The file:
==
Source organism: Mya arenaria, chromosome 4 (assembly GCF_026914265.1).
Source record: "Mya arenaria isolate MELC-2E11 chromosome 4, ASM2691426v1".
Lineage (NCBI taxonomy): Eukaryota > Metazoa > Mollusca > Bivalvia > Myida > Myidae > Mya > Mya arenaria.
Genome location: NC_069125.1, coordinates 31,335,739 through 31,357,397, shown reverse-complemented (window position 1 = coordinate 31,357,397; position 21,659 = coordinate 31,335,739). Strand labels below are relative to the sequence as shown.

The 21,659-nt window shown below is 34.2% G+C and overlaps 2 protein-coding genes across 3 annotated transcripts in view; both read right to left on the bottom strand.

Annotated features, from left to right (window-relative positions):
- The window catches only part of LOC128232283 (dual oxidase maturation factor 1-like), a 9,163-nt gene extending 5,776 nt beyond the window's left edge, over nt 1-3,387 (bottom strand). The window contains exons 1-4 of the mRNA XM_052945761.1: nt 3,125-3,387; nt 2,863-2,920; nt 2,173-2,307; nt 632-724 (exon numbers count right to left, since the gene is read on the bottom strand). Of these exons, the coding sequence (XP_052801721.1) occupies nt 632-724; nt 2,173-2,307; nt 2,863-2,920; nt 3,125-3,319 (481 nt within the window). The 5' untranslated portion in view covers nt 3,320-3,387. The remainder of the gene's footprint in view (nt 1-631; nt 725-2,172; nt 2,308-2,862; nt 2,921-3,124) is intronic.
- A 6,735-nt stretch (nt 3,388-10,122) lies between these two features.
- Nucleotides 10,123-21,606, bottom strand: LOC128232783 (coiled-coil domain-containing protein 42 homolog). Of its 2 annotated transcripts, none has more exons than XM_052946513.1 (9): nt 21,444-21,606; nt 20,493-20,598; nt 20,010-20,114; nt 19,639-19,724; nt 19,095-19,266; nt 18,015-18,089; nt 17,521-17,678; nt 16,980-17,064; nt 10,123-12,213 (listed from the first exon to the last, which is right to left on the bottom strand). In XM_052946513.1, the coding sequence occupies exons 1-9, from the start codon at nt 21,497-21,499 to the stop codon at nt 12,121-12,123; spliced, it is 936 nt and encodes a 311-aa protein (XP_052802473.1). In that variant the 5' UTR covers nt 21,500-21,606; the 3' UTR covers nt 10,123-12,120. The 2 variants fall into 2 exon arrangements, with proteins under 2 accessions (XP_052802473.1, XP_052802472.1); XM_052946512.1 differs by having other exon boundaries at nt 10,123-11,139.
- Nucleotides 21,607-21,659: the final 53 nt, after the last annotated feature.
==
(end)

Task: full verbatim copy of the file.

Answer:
Source organism: Mya arenaria, chromosome 4 (assembly GCF_026914265.1).
Source record: "Mya arenaria isolate MELC-2E11 chromosome 4, ASM2691426v1".
Lineage (NCBI taxonomy): Eukaryota > Metazoa > Mollusca > Bivalvia > Myida > Myidae > Mya > Mya arenaria.
Genome location: NC_069125.1, coordinates 31,335,739 through 31,357,397, shown reverse-complemented (window position 1 = coordinate 31,357,397; position 21,659 = coordinate 31,335,739). Strand labels below are relative to the sequence as shown.

The 21,659-nt window shown below is 34.2% G+C and overlaps 2 protein-coding genes across 3 annotated transcripts in view; both read right to left on the bottom strand.

Annotated features, from left to right (window-relative positions):
- The window catches only part of LOC128232283 (dual oxidase maturation factor 1-like), a 9,163-nt gene extending 5,776 nt beyond the window's left edge, over nt 1-3,387 (bottom strand). The window contains exons 1-4 of the mRNA XM_052945761.1: nt 3,125-3,387; nt 2,863-2,920; nt 2,173-2,307; nt 632-724 (exon numbers count right to left, since the gene is read on the bottom strand). Of these exons, the coding sequence (XP_052801721.1) occupies nt 632-724; nt 2,173-2,307; nt 2,863-2,920; nt 3,125-3,319 (481 nt within the window). The 5' untranslated portion in view covers nt 3,320-3,387. The remainder of the gene's footprint in view (nt 1-631; nt 725-2,172; nt 2,308-2,862; nt 2,921-3,124) is intronic.
- A 6,735-nt stretch (nt 3,388-10,122) lies between these two features.
- Nucleotides 10,123-21,606, bottom strand: LOC128232783 (coiled-coil domain-containing protein 42 homolog). Of its 2 annotated transcripts, none has more exons than XM_052946513.1 (9): nt 21,444-21,606; nt 20,493-20,598; nt 20,010-20,114; nt 19,639-19,724; nt 19,095-19,266; nt 18,015-18,089; nt 17,521-17,678; nt 16,980-17,064; nt 10,123-12,213 (listed from the first exon to the last, which is right to left on the bottom strand). In XM_052946513.1, the coding sequence occupies exons 1-9, from the start codon at nt 21,497-21,499 to the stop codon at nt 12,121-12,123; spliced, it is 936 nt and encodes a 311-aa protein (XP_052802473.1). In that variant the 5' UTR covers nt 21,500-21,606; the 3' UTR covers nt 10,123-12,120. The 2 variants fall into 2 exon arrangements, with proteins under 2 accessions (XP_052802473.1, XP_052802472.1); XM_052946512.1 differs by having other exon boundaries at nt 10,123-11,139.
- Nucleotides 21,607-21,659: the final 53 nt, after the last annotated feature.